The major Christian denomination churches in the U.S. kept records that are often overlooked by genealogical researchers. Perhaps because these records are not always easily obtainable, or because a specific church may not be known, genealogists often neglect to pursue their availability.

A new book, "How to Find Your Family History in U.S. Church Records: A Genealogist’s Guide," “takes readers step-by-step through the process of identifying, locating, and gaining access” to these valuable resources. Many records can be found on the Internet and this work includes hundreds of links to church records and other relevant resources.

Chapters also are devoted to specific resources for the major Christian denominations before 1900: Anglican/Episcopal, Baptist, Congregational, Dutch Reformed, German Churches, Latter-Day Saints, Lutheran, Mennonite and Amish, Methodist, Quaker, Presbyterian and Roman Catholic. More than 30 experts have contributed to these chapters.

Sunny Jane Morton and Harold A. Henderson’s book, "How to Find Your Family History in U.S. Church Records," is a 154-page, 8½-inch by 11-inch softcover, illustrated, indexed book, ISBN 978-0-8063-2095-3, that can be ordered as item number 3911 from Genealogical Publishing Co., Inc., 3600 Clipper Mill Rd., Suite 260, Baltimore, MD 21211-1953 @ $29.95 plus shipping ($5.50 first book; each additional book, $2.50). VISA and MasterCard orders may be placed toll-free at 1-800-296-6687 or online at the publisher’s website, www.genealogical.com.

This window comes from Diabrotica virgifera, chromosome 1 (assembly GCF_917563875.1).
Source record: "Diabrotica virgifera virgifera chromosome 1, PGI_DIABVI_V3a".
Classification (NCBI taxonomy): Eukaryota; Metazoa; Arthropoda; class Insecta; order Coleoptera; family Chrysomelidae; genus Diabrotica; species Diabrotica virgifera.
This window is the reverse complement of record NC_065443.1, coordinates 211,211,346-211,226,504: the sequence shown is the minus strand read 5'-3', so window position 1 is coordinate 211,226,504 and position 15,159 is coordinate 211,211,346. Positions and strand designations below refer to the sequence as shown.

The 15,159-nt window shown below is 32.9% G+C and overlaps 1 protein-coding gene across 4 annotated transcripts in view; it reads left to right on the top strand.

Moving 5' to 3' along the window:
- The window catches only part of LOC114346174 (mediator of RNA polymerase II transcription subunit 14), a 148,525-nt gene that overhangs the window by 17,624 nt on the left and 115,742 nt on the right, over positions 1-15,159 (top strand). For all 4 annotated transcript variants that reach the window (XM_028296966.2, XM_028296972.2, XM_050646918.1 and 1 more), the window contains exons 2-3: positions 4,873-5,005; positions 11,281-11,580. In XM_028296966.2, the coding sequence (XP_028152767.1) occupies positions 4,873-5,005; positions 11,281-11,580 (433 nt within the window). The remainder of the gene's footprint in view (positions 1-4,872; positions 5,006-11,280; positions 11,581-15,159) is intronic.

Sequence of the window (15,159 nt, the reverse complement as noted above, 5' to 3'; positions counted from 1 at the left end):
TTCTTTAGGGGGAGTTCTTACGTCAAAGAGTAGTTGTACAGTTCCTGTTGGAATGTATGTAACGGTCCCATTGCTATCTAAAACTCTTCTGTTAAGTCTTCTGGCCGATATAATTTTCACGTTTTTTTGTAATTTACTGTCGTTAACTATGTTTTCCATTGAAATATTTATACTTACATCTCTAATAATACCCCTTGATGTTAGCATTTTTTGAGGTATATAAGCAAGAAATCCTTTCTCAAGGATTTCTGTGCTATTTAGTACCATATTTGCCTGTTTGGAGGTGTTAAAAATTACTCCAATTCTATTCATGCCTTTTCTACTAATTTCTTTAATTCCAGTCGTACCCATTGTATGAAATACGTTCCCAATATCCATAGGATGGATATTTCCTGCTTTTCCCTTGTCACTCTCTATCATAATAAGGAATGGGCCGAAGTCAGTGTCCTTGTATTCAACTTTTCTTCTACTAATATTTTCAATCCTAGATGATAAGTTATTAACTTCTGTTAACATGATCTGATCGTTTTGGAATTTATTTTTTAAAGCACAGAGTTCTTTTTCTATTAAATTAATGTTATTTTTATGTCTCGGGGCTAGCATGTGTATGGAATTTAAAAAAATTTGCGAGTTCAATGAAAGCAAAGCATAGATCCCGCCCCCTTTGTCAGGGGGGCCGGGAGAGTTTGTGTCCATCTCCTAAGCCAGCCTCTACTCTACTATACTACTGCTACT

Ancestry research tips

Ancestry is a subscriptions-based source of genealogical data but many libraries have a subscription, thus enabling their patrons to have access.

Whether using a personal Ancestry membership or that of a library, researchers may sometimes find it difficult to get the results that were expected. Kentuckygen has posted a helpful article, “Ways to Maximize Search on Ancestry.com Now,” at https://tinyurl.com/yyy67c9l.

One of the tips in this article is using a keyword search. This tip, along with others, is explained and illustrated in detail — and will probably result in a more successful search.

Egyptian gravestone symbols

BillionGraves (the world’s largest GPS Cemetery Database) has posted an interesting article about Egyptian gravestone symbols and their use in cemeteries around the world at http://tinyurl.com/yxks4bqw.

The obelisk is the most common Egyptian symbol in modern cemeteries and is even at Abraham Lincoln’s tomb in the Oak Ridge Cemetery in Springfield. Other symbols include cobra, palm leaf, ankh (“key of life”), feather, lotus (flower), eye of Horus (“all-seeing eye”) and pyramid. These and others have also been used by Freemasonry and on the U.S. dollar bill. “Egyptian symbolism is all over …once you know what to look for.”

Is such symbolism in your family’s cemetery? Knowing the reasons for their use helps explain their prevalence.

Special cemeteries

BillionGraves has also posted a colorful article, “Ten cemeteries to See Before You Die” at https://tinyurl.com/y2mnfhqg. The list includes several cemeteries in this country: Virginia’s Arlington National Cemetery and others in Savannah, Boston, Flint and in international waters near Key Biscayne, FL.

The non-USA noteworthy cemeteries are in New South Wales, Romania, Genoa, Jerusalem and Paris.

Queries, as well as a general exchange of genealogical material that readers would like to share, will be printed in the column for free. Contact Joan Griffis by e-mailing JBGriffis@aol.com.

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